> No, suits are enslaved, artists are free.
> You have it so backwards it's funny!
> We're doing what we want and getting paid.
Go read Courtney Love's article in Salon sometime. Most artists
are getting toally screwed. Yes, they're doing work and getting
paid, but they're getting a very small percentage of the value
they actually produce, and making a lot of other people rich who
don't deserve it. They also have next to no input into the process
of how their work is sold and marketed. In my dictionary, when
you're producing millions of dollars of economic value to line the
pockets of someone who's doing you no service, that's slavery, and
I stand by that as a description of the music industry today.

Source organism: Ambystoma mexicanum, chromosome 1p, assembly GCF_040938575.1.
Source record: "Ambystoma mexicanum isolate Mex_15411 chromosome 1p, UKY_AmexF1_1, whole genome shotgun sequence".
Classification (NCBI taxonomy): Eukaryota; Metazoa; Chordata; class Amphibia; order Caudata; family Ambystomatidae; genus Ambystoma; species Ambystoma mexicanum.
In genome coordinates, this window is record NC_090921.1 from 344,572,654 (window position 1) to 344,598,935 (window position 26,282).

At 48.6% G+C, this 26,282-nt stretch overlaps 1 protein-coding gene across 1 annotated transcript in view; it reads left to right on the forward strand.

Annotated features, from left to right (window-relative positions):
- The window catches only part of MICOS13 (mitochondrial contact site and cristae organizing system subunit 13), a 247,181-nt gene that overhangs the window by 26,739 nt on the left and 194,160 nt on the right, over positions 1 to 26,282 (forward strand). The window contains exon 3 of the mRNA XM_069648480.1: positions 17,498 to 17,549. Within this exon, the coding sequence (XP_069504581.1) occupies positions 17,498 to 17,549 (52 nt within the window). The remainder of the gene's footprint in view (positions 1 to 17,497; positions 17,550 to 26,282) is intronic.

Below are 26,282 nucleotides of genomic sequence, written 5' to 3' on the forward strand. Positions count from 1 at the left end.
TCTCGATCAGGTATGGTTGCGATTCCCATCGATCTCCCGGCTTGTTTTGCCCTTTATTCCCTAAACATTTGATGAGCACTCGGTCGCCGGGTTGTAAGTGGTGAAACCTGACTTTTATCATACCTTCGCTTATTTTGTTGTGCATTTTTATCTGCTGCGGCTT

> An artist "taking it laying down" when we pay our manager or agent?
> Not if we're getting a very good service in return.
I agree. And some agents and managers earn their money--notably
those of professional athletes. I'm not arguing from the mistaken
labor theory of value that /all/ the value of an artwork comes
from the artist--quite the opposite. Information has /no/ inherent
value at all, just as labor has no inherent value. Marketers who
create demand and execs who manage distribution and agents who
negotiate deals create value just as the artist does. But those
words are meaningless without real numbers attached to them, and
the numbers I've seen look to me like the record industry has in
the past and is continuing to screw most artists.
-- Lee Daniel Crocker <email@example.com> <http://www.piclab.com/lee/> "All inventions or works of authorship original to me, herein and past, are placed irrevocably in the public domain, and may be used or modified for any purpose, without permission, attribution, or notification."--LDC
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